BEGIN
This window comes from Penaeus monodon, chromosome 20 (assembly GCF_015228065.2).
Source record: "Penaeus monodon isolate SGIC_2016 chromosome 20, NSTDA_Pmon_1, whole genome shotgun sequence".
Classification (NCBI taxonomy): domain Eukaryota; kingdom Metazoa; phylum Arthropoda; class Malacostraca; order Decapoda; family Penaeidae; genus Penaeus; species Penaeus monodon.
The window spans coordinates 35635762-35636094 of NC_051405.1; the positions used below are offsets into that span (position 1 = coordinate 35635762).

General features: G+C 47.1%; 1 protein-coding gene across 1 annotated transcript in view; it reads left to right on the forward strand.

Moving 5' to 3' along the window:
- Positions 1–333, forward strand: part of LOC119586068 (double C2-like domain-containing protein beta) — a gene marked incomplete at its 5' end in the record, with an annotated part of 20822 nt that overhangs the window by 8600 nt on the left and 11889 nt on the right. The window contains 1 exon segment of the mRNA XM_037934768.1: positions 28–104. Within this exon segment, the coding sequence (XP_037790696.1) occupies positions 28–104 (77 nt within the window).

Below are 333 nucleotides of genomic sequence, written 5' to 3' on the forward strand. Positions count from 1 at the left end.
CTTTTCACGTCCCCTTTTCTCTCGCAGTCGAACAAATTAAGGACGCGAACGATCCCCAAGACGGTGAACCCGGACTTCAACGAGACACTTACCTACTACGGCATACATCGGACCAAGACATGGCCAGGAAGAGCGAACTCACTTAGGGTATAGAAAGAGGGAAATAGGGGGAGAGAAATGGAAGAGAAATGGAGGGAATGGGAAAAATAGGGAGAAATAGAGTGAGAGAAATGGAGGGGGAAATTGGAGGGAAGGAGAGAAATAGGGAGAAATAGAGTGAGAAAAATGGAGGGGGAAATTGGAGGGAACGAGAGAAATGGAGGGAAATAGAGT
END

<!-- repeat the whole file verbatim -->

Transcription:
This window comes from Penaeus monodon, chromosome 20 (assembly GCF_015228065.2).
Source record: "Penaeus monodon isolate SGIC_2016 chromosome 20, NSTDA_Pmon_1, whole genome shotgun sequence".
Classification (NCBI taxonomy): domain Eukaryota; kingdom Metazoa; phylum Arthropoda; class Malacostraca; order Decapoda; family Penaeidae; genus Penaeus; species Penaeus monodon.
The window spans coordinates 35635762-35636094 of NC_051405.1; the positions used below are offsets into that span (position 1 = coordinate 35635762).

General features: G+C 47.1%; 1 protein-coding gene across 1 annotated transcript in view; it reads left to right on the forward strand.

Moving 5' to 3' along the window:
- Positions 1–333, forward strand: part of LOC119586068 (double C2-like domain-containing protein beta) — a gene marked incomplete at its 5' end in the record, with an annotated part of 20822 nt that overhangs the window by 8600 nt on the left and 11889 nt on the right. The window contains 1 exon segment of the mRNA XM_037934768.1: positions 28–104. Within this exon segment, the coding sequence (XP_037790696.1) occupies positions 28–104 (77 nt within the window).

Below are 333 nucleotides of genomic sequence, written 5' to 3' on the forward strand. Positions count from 1 at the left end.
CTTTTCACGTCCCCTTTTCTCTCGCAGTCGAACAAATTAAGGACGCGAACGATCCCCAAGACGGTGAACCCGGACTTCAACGAGACACTTACCTACTACGGCATACATCGGACCAAGACATGGCCAGGAAGAGCGAACTCACTTAGGGTATAGAAAGAGGGAAATAGGGGGAGAGAAATGGAAGAGAAATGGAGGGAATGGGAAAAATAGGGAGAAATAGAGTGAGAGAAATGGAGGGGGAAATTGGAGGGAAGGAGAGAAATAGGGAGAAATAGAGTGAGAAAAATGGAGGGGGAAATTGGAGGGAACGAGAGAAATGGAGGGAAATAGAGT